Buildings in Bangkok look as though they have been built well at first, and then just used with no maintenance at all.  Ditto the cars, which are mostly Japanese although it can be seen that the wealthy drive Mercedes and Volvos.  There are also lots of little three-wheeled Daihatsu taxis as well, known as ‘tuk-tuks’ because of the sound of their engines.  Out of Bangkok, however, almost all the vehicles are trucks and buses.

It is only towards the fringes of Bangkok that the building pattern, and therefore the city’s appearance, changes.  There the buildings become more spread out, and there are new housing developments (mostly private enterprise) taking over disused rice fields.

By the way, all our time in Bangkok is holiday time – today because it’s Saturday, tomorrow because it’s Sunday, and Monday because it’s the 200th birthday celebration for Bangkok.  Not that this seems to mean much.  The shops mostly still seem to open at 7:30am to 8:00am and close at about 9:00pm.  The footpath street stalls still operate, and the hotel post office still keeps its usual hours of 8:00am to 10:00pm.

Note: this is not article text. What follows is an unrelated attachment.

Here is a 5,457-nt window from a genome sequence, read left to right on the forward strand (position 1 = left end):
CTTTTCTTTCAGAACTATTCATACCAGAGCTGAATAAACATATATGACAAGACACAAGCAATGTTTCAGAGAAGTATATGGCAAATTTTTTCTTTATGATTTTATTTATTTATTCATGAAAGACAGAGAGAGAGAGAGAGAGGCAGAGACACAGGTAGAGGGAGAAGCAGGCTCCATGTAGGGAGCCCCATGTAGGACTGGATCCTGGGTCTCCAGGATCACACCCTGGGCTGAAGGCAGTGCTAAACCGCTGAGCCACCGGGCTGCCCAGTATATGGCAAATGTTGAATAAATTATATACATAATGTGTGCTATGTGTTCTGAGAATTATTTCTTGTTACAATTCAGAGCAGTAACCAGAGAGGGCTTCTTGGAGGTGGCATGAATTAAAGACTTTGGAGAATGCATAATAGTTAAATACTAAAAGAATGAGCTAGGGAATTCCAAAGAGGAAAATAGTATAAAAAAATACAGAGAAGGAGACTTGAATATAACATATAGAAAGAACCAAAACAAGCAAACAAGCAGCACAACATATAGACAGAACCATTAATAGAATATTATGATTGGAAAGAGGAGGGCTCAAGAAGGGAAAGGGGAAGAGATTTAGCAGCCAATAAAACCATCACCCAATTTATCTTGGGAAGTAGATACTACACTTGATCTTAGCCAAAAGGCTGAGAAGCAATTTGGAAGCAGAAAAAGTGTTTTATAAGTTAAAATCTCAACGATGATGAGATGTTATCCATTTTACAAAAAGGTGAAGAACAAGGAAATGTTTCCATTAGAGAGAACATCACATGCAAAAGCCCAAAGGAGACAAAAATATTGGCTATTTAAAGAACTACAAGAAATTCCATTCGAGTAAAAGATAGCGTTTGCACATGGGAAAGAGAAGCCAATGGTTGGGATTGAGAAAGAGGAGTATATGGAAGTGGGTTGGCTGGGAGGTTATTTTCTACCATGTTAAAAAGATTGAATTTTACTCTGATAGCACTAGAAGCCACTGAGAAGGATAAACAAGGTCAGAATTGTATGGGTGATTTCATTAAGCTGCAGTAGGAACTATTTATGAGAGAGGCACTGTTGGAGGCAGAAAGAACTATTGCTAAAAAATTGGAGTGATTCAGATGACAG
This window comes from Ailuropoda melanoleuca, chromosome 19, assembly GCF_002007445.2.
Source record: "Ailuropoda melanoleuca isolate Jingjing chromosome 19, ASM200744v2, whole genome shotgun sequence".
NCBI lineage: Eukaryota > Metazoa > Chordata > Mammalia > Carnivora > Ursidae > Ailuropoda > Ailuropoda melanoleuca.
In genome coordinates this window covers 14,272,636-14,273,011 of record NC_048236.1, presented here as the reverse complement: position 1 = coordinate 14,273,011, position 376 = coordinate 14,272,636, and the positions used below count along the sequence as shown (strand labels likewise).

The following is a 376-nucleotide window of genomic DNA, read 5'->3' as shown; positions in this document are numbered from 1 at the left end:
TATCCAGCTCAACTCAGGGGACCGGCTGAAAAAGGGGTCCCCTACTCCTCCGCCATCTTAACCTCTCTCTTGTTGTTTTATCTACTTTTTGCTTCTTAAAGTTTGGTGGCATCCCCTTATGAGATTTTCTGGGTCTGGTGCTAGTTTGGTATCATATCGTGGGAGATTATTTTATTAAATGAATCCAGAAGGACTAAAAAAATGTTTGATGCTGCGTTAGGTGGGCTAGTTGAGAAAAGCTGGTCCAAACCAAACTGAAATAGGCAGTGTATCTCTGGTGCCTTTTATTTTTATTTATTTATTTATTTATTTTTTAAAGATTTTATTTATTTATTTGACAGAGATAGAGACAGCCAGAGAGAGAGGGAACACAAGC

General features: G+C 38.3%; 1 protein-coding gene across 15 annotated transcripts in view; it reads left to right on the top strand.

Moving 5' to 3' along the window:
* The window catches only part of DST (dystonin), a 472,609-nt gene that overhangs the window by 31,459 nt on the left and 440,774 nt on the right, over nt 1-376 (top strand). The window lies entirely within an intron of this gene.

The first areas we went to south-west of Bangkok were very flat and uninteresting at first (although some of my seasoned fellow passengers informed me that they were still better than Hong Kong’s New Territories).  Because these areas were neat the coast, they were salt-affected and therefore not very productive.  In fact, about 80 kilometres from Bangkok, we came across a large salt evaporation area where ocean water is pumped into fields by windmills, left to evaporate, and then mined using very labour intensive methods.  They extended for about 15 kilometres on both sides of the road.  We drove as far as the mouth of the Mae Klong (which means Mother Canal) and then turned inland.